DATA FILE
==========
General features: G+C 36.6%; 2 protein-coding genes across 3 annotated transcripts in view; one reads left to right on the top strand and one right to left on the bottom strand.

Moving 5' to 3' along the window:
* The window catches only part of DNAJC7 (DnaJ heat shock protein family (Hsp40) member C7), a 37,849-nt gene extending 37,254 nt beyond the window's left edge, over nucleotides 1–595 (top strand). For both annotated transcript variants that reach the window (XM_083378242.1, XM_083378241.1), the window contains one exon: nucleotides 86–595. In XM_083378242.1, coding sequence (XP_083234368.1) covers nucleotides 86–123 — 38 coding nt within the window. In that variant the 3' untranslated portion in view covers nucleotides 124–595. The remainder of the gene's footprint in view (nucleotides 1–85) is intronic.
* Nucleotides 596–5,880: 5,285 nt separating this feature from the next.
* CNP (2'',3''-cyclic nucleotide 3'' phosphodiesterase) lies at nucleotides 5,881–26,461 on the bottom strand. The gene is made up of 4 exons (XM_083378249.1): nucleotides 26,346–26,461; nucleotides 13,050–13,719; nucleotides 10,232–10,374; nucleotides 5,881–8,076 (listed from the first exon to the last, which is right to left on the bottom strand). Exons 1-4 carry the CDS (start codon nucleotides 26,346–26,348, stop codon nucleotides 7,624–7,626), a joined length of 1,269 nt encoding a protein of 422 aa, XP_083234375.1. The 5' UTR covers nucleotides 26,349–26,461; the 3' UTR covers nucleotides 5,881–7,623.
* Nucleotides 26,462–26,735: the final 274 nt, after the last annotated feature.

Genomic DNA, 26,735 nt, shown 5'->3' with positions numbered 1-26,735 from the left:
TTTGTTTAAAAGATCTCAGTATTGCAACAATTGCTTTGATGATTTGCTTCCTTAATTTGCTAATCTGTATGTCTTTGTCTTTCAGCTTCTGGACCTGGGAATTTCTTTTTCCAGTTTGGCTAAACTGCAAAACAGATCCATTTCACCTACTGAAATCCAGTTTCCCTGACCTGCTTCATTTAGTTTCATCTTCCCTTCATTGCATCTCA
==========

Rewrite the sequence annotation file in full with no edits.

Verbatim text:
General features: G+C 36.6%; 2 protein-coding genes across 3 annotated transcripts in view; one reads left to right on the top strand and one right to left on the bottom strand.

Moving 5' to 3' along the window:
* The window catches only part of DNAJC7 (DnaJ heat shock protein family (Hsp40) member C7), a 37,849-nt gene extending 37,254 nt beyond the window's left edge, over nucleotides 1–595 (top strand). For both annotated transcript variants that reach the window (XM_083378242.1, XM_083378241.1), the window contains one exon: nucleotides 86–595. In XM_083378242.1, coding sequence (XP_083234368.1) covers nucleotides 86–123 — 38 coding nt within the window. In that variant the 3' untranslated portion in view covers nucleotides 124–595. The remainder of the gene's footprint in view (nucleotides 1–85) is intronic.
* Nucleotides 596–5,880: 5,285 nt separating this feature from the next.
* CNP (2'',3''-cyclic nucleotide 3'' phosphodiesterase) lies at nucleotides 5,881–26,461 on the bottom strand. The gene is made up of 4 exons (XM_083378249.1): nucleotides 26,346–26,461; nucleotides 13,050–13,719; nucleotides 10,232–10,374; nucleotides 5,881–8,076 (listed from the first exon to the last, which is right to left on the bottom strand). Exons 1-4 carry the CDS (start codon nucleotides 26,346–26,348, stop codon nucleotides 7,624–7,626), a joined length of 1,269 nt encoding a protein of 422 aa, XP_083234375.1. The 5' UTR covers nucleotides 26,349–26,461; the 3' UTR covers nucleotides 5,881–7,623.
* Nucleotides 26,462–26,735: the final 274 nt, after the last annotated feature.

Genomic DNA, 26,735 nt, shown 5'->3' with positions numbered 1-26,735 from the left:
TTTGTTTAAAAGATCTCAGTATTGCAACAATTGCTTTGATGATTTGCTTCCTTAATTTGCTAATCTGTATGTCTTTGTCTTTCAGCTTCTGGACCTGGGAATTTCTTTTTCCAGTTTGGCTAAACTGCAAAACAGATCCATTTCACCTACTGAAATCCAGTTTCCCTGACCTGCTTCATTTAGTTTCATCTTCCCTTCATTGCATCTCA